GARY Fox could not win his second pro title or give trainer Neil Fannan a silver lining to the dark cloud hanging over the camp after the sad end to Martin Ward’s world championship challenge.
Fox was stopped in the eighth round by Kirk Goodings in the Sunderland boxer’s maiden defence of his English lightweight belt.
The North-East derby had been scheduled to take place early on the card at the Metro Radio Arena.
But after being gloved up and ready to go out at 7pm, they were told they would not box until after Ward v Stuart Hall ended.
And, fair play to the rivals, they were not put off as they produced one of the most entertaining bouts of the night.
Fox had warned Goodings he would give him the “hiding of his life” and the Fishburn crowd favourite set off at a great pace.
And while the promised pasting did not matrialise, the Fannan fighter certainly looked good, being the aggressor in the first two rounds.
And in the third, a right-left-right had his noisy support cheering
But Goodings was beginning to find his range and boxing on the back foot, landed some accurate shots.
Round five was nearly all grapple and impossible to score but the sixth and seventh sessions were both lively.
They followed the same pattern, the 28-year-old challenger ploughing forward relentlessly but Goodings doing the sharper punching, including an eye-catching left to the body just before the bell.
That set the tone for round eight when the 24-year-old Wearsider
connected with head shot after head shot. The life seemed to drain out of Fox who, this time, came back with nothing.
And with two minutes, 34 seconds on the clock of Stewart Lithgo, referee Marcus McDonnell halted the bout.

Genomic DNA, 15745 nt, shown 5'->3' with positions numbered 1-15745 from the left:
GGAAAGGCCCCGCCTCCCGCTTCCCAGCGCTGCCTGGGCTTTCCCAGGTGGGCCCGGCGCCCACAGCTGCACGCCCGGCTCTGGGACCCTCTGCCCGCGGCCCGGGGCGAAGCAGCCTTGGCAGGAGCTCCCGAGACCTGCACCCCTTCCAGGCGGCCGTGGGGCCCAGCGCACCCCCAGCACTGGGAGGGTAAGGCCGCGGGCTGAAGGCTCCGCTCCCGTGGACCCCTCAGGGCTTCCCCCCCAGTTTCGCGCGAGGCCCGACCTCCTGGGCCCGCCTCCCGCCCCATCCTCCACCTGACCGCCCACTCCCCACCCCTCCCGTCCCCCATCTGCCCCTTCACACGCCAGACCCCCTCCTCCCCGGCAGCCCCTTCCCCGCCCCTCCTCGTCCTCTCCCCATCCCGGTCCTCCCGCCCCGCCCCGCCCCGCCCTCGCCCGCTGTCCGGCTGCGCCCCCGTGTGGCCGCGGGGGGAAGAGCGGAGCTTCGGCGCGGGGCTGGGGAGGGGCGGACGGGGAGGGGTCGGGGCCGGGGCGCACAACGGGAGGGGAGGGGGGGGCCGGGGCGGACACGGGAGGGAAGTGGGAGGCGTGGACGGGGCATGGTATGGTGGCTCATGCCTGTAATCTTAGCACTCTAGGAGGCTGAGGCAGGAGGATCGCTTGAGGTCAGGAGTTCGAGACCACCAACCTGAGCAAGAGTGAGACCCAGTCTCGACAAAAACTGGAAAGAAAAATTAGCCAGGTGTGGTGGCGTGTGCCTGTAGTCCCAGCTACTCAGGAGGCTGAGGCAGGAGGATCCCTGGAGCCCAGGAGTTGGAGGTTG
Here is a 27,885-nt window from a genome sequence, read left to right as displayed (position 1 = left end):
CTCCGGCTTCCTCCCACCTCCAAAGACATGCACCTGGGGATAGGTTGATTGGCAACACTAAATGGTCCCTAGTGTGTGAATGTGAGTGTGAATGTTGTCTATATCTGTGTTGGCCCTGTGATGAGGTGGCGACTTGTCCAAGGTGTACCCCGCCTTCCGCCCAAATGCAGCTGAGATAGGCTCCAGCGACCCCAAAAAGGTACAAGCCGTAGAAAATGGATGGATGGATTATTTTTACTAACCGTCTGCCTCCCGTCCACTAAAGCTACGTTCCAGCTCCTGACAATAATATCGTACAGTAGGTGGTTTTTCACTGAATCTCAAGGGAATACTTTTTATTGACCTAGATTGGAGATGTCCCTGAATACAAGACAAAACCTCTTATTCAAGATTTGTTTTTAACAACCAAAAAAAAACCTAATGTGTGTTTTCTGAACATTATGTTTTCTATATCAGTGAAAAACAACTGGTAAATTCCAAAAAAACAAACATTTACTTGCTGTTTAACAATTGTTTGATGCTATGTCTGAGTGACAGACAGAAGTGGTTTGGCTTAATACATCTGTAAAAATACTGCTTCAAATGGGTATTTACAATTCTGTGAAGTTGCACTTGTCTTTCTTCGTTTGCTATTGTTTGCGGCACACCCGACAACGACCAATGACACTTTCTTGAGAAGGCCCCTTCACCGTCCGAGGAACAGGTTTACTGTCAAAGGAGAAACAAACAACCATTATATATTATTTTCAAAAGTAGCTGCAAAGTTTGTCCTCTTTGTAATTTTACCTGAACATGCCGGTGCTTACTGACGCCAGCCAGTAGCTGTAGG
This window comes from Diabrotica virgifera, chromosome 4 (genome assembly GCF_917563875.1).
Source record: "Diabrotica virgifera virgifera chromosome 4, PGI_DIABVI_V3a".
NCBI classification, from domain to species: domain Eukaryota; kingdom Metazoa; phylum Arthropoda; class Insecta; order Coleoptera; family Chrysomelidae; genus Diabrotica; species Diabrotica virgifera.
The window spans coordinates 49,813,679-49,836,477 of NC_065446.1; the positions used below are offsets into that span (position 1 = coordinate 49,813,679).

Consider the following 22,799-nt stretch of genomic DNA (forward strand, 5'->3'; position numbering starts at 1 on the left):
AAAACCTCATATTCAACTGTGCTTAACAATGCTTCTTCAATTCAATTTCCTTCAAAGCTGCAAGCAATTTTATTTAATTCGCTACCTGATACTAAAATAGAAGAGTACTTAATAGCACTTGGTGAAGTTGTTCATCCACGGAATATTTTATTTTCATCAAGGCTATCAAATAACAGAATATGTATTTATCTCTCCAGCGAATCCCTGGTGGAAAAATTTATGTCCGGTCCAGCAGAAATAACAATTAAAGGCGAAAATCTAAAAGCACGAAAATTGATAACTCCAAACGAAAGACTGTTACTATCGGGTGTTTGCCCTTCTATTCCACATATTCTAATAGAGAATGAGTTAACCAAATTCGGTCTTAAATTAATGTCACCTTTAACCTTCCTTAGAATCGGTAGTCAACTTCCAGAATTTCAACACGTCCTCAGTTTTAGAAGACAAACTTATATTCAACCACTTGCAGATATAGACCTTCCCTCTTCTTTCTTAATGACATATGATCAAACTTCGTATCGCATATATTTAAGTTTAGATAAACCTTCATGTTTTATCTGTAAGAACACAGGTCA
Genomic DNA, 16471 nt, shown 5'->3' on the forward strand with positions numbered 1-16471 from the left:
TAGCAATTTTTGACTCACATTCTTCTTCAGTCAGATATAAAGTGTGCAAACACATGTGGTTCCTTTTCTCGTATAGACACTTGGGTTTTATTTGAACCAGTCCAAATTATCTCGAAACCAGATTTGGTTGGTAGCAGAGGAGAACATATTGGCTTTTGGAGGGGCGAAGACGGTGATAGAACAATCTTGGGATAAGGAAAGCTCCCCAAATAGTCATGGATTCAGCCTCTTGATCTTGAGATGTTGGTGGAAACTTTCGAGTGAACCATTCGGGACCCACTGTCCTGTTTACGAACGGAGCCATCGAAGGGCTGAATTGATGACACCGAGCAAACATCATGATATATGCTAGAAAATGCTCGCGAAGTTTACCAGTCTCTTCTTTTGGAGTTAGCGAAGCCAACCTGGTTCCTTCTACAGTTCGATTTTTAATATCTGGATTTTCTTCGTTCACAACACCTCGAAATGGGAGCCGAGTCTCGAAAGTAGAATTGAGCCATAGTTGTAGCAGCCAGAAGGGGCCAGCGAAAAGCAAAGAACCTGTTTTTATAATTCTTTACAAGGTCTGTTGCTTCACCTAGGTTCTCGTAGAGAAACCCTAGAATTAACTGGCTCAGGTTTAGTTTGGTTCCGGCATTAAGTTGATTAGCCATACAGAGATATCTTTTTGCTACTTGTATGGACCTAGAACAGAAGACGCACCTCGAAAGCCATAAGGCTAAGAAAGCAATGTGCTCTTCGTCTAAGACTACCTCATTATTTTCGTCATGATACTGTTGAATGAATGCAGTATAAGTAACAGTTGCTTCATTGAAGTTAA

There were no complaints from Fox, who had justified his crack at the title, but was forced to concede second best.
Bradley Saunders dished out something of a beating to Mitch Prince in a light-welterweight battle due for 10 rounds.
The way the undefeated 28-year-old launched his second-ever appearance in front of his adoring North-East public, there was little chance Prince would hear the final bell.
A left-right combination put the Scot down in the first and after getting back up, the impetuous Saunders then smashed him through the ropes with a thumping shot to the midrift.
In this reporter’s view, the former Olympian did his best work in the second round, when he used his jab and mixed class with power.
He looked a little too keen for a third-round finish but the inevitable arrived in the fourth.
Twice, he sent Prince to the canvas and twice the underdog was up at the count of eight.
But when the Frank Warren star put him down for a third time just seconds later, referee Andrew Wright did not even bother to start a count, halting the contest one minute, 10 seconds in.
It was the Sedgefield lad’s ninth straight win and the seventh inside the distance.
The event was not the best organised and that was highlighted when Hartlepool prospect Tommy Ward made it seven wins out of seven against Qasim Hussain in the show opener – before the crowd had even been allowed in.
Ward had beaten the Sheffield fighter last time out in Newcastle in December, but the 19-year-old Fannan and Dave Garside starlet was even better at the Metro Radio Arena.
A 40-36 scoreline from Billingham referee Graeme Williams was no surprise.
Guisborough’s Josh Leather, currently based in Hartlepool where he trains under the expert guidance of top conditioning coach, Ian Glass, outpointed Wiltshire journeyman Dan Carr.
And Birtley’s Jon-Lewis Dickinson earned a Lonsdale belt outright with his third successful British cruiserweight title defence, stopping Rotherham’s Neil Dawson in round 10.